The Graph Foundation awarded a $60 million grant to StreamingFast to get it to join its ecosystem for indexing the decentralized internet for search purposes.

It’s the closest thing to an acquisition in the decentralized web business, but it doesn’t quite count as one. Under the deal, StreamingFast will join as a core developer in The Graph’s ecosystem. But StreamingFast will retain ownership over its brand and personnel, and it will become a core protocol developer and open source contributor in The Graph’s ecosystem.

StreamingFast will work alongside Edge & Node, a software development company dedicated to the advancement of the decentralized Internet. Tegan Kline, the cofounder of Edge & Node, explained how this works to me in an interview.

“The big news is really that $60 million core development grant,” Kline said.


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Indexing the blockchain

Above: The Graph is indexing blockchains.

Image Credit: The Graph

The Graph Foundation believes that the internet will move to the blockchain and will need its own search service, like a Google for blockchain, which is the transparent and secure digital ledger behind technologies such as cryptocurrencies. So it has begun the work of indexing the blockchain and all of the transactions recorded on the ledger. That will enable it to create a search engine that people can use to search through the blockchain data, which is a matter of public record.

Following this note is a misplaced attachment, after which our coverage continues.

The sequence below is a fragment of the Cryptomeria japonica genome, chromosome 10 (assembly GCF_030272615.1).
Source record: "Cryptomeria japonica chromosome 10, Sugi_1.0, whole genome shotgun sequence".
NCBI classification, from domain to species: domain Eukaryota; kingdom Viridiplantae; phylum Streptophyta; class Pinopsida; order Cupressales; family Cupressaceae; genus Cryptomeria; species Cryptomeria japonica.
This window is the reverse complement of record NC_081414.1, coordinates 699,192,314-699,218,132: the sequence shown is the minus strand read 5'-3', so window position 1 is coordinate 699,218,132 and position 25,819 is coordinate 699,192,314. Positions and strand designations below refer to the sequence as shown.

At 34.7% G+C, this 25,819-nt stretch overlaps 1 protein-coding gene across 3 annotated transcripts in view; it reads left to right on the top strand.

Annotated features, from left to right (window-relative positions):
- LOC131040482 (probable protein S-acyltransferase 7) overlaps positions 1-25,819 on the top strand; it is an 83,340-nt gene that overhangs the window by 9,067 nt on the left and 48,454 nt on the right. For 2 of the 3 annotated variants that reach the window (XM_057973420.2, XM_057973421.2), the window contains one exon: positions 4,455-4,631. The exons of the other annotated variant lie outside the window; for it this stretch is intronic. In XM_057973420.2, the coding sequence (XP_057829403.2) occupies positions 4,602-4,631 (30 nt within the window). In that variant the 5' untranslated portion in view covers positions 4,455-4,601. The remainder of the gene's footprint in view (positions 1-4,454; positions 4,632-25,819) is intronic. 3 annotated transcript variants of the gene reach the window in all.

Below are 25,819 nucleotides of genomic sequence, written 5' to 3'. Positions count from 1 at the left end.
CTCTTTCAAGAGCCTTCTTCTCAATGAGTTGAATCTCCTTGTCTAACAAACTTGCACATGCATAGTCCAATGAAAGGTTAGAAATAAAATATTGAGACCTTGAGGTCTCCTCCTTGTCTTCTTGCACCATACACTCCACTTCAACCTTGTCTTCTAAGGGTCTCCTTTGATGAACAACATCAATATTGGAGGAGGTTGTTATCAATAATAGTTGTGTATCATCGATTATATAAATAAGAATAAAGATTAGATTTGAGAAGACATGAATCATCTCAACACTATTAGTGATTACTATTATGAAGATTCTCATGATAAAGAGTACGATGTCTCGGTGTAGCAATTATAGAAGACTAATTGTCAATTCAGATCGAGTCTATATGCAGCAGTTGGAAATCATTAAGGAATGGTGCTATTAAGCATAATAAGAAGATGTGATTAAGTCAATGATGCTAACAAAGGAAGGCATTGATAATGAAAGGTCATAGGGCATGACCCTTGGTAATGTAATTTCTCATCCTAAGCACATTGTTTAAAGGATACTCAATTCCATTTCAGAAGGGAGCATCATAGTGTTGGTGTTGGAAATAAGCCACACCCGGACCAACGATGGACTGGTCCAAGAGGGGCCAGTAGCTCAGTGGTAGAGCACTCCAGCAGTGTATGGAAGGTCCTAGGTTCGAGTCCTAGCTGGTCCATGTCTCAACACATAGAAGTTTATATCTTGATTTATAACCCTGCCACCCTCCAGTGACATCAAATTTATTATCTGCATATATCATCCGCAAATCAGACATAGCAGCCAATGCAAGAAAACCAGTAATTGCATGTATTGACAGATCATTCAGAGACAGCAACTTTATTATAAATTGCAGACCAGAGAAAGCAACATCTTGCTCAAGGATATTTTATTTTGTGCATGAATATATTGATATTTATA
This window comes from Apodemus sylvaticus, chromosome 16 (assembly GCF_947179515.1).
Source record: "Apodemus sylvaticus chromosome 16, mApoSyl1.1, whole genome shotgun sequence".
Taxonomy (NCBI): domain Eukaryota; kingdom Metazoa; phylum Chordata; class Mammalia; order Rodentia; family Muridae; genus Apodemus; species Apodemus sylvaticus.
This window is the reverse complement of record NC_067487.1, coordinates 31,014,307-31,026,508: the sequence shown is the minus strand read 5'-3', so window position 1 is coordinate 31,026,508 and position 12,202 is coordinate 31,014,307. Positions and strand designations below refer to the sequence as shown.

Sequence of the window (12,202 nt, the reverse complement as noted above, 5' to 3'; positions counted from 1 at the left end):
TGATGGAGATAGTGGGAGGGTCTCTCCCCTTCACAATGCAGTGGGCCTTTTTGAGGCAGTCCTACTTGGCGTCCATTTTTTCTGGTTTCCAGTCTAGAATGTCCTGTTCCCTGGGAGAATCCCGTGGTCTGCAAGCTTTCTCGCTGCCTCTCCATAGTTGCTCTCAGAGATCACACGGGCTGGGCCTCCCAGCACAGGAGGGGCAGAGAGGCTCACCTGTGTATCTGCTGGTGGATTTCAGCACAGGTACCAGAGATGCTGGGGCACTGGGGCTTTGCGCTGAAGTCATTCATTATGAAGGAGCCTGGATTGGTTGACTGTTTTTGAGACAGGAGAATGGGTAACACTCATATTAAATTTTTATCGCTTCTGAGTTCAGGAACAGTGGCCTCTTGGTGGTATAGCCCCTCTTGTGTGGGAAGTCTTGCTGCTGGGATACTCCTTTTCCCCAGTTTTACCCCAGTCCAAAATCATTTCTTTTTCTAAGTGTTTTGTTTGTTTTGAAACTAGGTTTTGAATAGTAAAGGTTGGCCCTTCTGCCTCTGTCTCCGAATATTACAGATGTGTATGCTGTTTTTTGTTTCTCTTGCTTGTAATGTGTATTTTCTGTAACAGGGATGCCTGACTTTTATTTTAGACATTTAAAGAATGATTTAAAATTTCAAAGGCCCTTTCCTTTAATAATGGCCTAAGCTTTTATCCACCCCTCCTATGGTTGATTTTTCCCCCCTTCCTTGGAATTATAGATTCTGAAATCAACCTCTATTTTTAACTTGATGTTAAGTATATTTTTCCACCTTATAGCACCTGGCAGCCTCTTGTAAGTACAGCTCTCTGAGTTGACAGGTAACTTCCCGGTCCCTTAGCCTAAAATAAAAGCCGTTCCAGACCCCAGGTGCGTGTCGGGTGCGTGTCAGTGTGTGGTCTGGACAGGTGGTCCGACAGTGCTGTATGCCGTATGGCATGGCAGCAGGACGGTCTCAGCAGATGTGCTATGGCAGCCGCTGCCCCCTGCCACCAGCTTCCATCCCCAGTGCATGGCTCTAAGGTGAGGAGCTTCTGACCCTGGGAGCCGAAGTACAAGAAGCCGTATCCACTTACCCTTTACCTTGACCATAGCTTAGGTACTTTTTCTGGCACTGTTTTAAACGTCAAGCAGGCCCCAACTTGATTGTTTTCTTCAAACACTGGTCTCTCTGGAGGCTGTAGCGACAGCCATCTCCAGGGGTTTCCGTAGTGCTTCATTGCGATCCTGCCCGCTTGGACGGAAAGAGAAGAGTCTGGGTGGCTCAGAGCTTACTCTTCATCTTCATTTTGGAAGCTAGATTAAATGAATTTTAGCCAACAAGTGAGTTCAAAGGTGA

“The Graph is really like the Google of blockchains. The Graph indexes all of the blockchain data, and serves that data,” Kline said. “So it’s how developers access data and serve it to their users, just like how Google set out to index the web back in the day. The Graph is doing that only for the blockchain data. And we believe that blockchains are the future of the Internet. So that will become all of the world’s data.”

StreamingFast has a team dedicated to working on the decentralized web, and The Graph wants that team’s help. So it made the grant so that StreamingFast will focus on a common open-source protocol. All of StreamingFast’s relevant application programming interface (API) products will also be migrated to The Graph, which will help improve indexing performance and augment the network’s back-end querying services. The Graph Foundation has purchased a portion of StreamingFast’s intellectual property and will open-source it as well.

This grant is the first of its kind, enabling an experienced development team to become dedicated to working on an open source protocol, said Kline. The deal represents a way for companies like StreamingFast and decentralized communities like The Graph to work closely together. The joint work should help improve the performance in getting query results.

“It’s just a grant, as opposed to one centralized company taking control of another centralized company, and then kind of bringing them in to destroy competition,” Kline said. “Instead, it’s like allowing them in, in an autonomous way, so that they have that choice. They’re not doing that because of contracts. And because of money, they’re actually making that choice to join this different movement. So it is very similar to an acquisition, without the red tape.”

Speeding query performance

Above: The Graph wants to be the Google of the decentralized web.

Image Credit: The Graph